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The Antony Gordon Show with Guest Tamir Goodman

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The infamous “if you don’t stand for something, you’ll fall for anything” quote, and the idea behind it, can be applied to nearly any point in history; today being no exception. Between the need for instant-gratification that we’re constantly conditioned towards, and the ever-growing problem of keeping up with the “Jones’ of Instagram,” we as a whole, need an anchor. We, as a society, and on an individual level, need something to stand for—no matter what it may be for you. Something, or things, that are unwavering, no matter what life throws our way. This week’s episode of The Antony Gordon Show explores this very topic with Tamir Goodman, who was dubbed the “Jewish Jordan”—referencing NBA all-star Michael Jordan—by Sports Illustrated. Goodman, who once walked away from his dream of playing for the NBA to pursue his spiritual path, knows better than most what it means to really “stand for something.” 

Due to his position as an Orthodox Jew, Goodman could not play basketball games on Saturdays, and when faced with the choice of a promising career with the NBA and his faith, he chose the latter. Forgoing the temptation of immediate success, and all the starry luster that it can bring, he became a role model—a symbol of integrity and character—for sticking his ground and upholding his values above all else. Such an act garners respect and is typically seen as an admirable quality, yet it seems to be dwindling in today’s social media-driven world. Gordon explains this phenomenon and the commonly experienced “FOMO” of 2020, as deriving from many people no longer being anchored, or “rooted in their principles.” This prevailing issue is at the heart of various problems in today’s society—like the rising depression rate, and growing popularity of nihilistic views. It breeds negativity, and negative traits.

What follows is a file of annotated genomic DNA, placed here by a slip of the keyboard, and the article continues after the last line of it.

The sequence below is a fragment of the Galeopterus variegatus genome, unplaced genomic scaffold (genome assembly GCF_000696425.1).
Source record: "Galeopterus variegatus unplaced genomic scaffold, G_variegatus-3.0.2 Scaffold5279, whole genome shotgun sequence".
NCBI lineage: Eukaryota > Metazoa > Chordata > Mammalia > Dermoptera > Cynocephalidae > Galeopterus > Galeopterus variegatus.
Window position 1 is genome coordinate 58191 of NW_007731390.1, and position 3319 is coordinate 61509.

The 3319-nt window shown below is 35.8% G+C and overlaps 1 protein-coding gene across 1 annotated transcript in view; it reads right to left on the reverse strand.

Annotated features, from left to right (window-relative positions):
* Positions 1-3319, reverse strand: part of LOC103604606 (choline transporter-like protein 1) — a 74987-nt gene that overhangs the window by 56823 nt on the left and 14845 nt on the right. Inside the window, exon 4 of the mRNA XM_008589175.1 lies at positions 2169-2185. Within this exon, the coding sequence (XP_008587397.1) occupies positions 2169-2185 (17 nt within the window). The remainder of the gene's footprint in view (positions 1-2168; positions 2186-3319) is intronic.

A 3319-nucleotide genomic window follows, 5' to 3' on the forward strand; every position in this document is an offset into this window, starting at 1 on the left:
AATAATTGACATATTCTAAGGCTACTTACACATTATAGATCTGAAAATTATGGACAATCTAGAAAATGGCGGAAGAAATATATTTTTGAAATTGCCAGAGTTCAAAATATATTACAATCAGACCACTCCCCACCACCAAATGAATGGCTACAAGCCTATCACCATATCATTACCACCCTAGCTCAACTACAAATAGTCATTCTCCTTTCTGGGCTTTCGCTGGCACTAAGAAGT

Gordon elaborates on the benefits of having deep principles and how they help one with everything from overcoming adversity, to facing life’s many hurdles. “When things that we planned—beautiful things—happen, we need to be grateful, and when unplanned things happen, we need to be graceful.” Such a reaction comes from a deep sense of self, which goes hand-in-hand with having integrity. Finding ourselves in a seemingly never-ending collective storm, now is the time to find an anchor within that allows for a sense of stability—something you can turn to and rely on—no matter the circumstances that are out of our control. In the same light Gordon offers advice for dealing with poor self-talk and negative feelings: “It’s absurd to allow toxic thoughts to live in your head rent free.” Meaning, thoughts and emotions should be observed, acknowledged, and if they are “bad,” let them go—something Gordon learned early on in his life and attests to much of his success.

To hear the full conversation and learn more about Goodman’s unique background and story, head to either Spotify or Apple Podcasts.

From television to the internet platform, Greg switched his journey in digital media with California Herald. After serving as a journalist for popular news channels he currently contributes his experience for California Herald by writing latest and trending Politics news.

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